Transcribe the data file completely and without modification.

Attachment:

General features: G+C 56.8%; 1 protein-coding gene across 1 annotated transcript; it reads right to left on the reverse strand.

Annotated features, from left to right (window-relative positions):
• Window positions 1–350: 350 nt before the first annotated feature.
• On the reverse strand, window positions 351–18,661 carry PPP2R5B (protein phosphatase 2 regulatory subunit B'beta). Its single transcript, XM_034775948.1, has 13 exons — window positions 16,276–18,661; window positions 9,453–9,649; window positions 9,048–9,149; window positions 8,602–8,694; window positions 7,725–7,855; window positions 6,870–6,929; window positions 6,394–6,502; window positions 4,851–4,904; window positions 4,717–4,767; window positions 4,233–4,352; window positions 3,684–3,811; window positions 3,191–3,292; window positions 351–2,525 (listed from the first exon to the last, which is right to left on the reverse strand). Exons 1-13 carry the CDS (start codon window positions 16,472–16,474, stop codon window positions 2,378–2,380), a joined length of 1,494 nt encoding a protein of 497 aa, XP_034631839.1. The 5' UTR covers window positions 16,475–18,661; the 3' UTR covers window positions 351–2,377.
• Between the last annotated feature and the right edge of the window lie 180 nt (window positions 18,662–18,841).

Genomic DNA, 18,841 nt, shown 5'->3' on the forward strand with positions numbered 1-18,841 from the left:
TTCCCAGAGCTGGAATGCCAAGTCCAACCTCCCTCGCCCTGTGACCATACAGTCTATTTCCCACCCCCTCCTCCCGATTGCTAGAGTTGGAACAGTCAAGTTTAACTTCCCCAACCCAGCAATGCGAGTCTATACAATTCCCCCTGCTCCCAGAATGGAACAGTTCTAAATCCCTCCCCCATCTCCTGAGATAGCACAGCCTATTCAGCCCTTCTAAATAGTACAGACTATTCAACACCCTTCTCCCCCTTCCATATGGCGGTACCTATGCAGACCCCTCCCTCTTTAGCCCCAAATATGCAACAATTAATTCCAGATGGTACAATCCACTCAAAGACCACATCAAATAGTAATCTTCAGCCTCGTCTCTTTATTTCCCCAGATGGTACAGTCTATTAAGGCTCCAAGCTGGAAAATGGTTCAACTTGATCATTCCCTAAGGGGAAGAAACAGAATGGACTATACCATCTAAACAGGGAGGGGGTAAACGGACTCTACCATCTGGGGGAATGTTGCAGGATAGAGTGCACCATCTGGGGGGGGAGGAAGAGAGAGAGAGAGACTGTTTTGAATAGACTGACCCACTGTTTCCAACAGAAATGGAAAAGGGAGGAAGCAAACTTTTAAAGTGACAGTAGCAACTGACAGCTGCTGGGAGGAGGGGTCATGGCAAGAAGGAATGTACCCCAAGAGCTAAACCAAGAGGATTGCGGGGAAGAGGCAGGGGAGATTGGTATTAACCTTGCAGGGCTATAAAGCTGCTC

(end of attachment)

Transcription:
General features: G+C 56.8%; 1 protein-coding gene across 1 annotated transcript; it reads right to left on the reverse strand.

Annotated features, from left to right (window-relative positions):
• Window positions 1–350: 350 nt before the first annotated feature.
• On the reverse strand, window positions 351–18,661 carry PPP2R5B (protein phosphatase 2 regulatory subunit B'beta). Its single transcript, XM_034775948.1, has 13 exons — window positions 16,276–18,661; window positions 9,453–9,649; window positions 9,048–9,149; window positions 8,602–8,694; window positions 7,725–7,855; window positions 6,870–6,929; window positions 6,394–6,502; window positions 4,851–4,904; window positions 4,717–4,767; window positions 4,233–4,352; window positions 3,684–3,811; window positions 3,191–3,292; window positions 351–2,525 (listed from the first exon to the last, which is right to left on the reverse strand). Exons 1-13 carry the CDS (start codon window positions 16,472–16,474, stop codon window positions 2,378–2,380), a joined length of 1,494 nt encoding a protein of 497 aa, XP_034631839.1. The 5' UTR covers window positions 16,475–18,661; the 3' UTR covers window positions 351–2,377.
• Between the last annotated feature and the right edge of the window lie 180 nt (window positions 18,662–18,841).

Genomic DNA, 18,841 nt, shown 5'->3' on the forward strand with positions numbered 1-18,841 from the left:
TTCCCAGAGCTGGAATGCCAAGTCCAACCTCCCTCGCCCTGTGACCATACAGTCTATTTCCCACCCCCTCCTCCCGATTGCTAGAGTTGGAACAGTCAAGTTTAACTTCCCCAACCCAGCAATGCGAGTCTATACAATTCCCCCTGCTCCCAGAATGGAACAGTTCTAAATCCCTCCCCCATCTCCTGAGATAGCACAGCCTATTCAGCCCTTCTAAATAGTACAGACTATTCAACACCCTTCTCCCCCTTCCATATGGCGGTACCTATGCAGACCCCTCCCTCTTTAGCCCCAAATATGCAACAATTAATTCCAGATGGTACAATCCACTCAAAGACCACATCAAATAGTAATCTTCAGCCTCGTCTCTTTATTTCCCCAGATGGTACAGTCTATTAAGGCTCCAAGCTGGAAAATGGTTCAACTTGATCATTCCCTAAGGGGAAGAAACAGAATGGACTATACCATCTAAACAGGGAGGGGGTAAACGGACTCTACCATCTGGGGGAATGTTGCAGGATAGAGTGCACCATCTGGGGGGGGAGGAAGAGAGAGAGAGAGACTGTTTTGAATAGACTGACCCACTGTTTCCAACAGAAATGGAAAAGGGAGGAAGCAAACTTTTAAAGTGACAGTAGCAACTGACAGCTGCTGGGAGGAGGGGTCATGGCAAGAAGGAATGTACCCCAAGAGCTAAACCAAGAGGATTGCGGGGAAGAGGCAGGGGAGATTGGTATTAACCTTGCAGGGCTATAAAGCTGCTC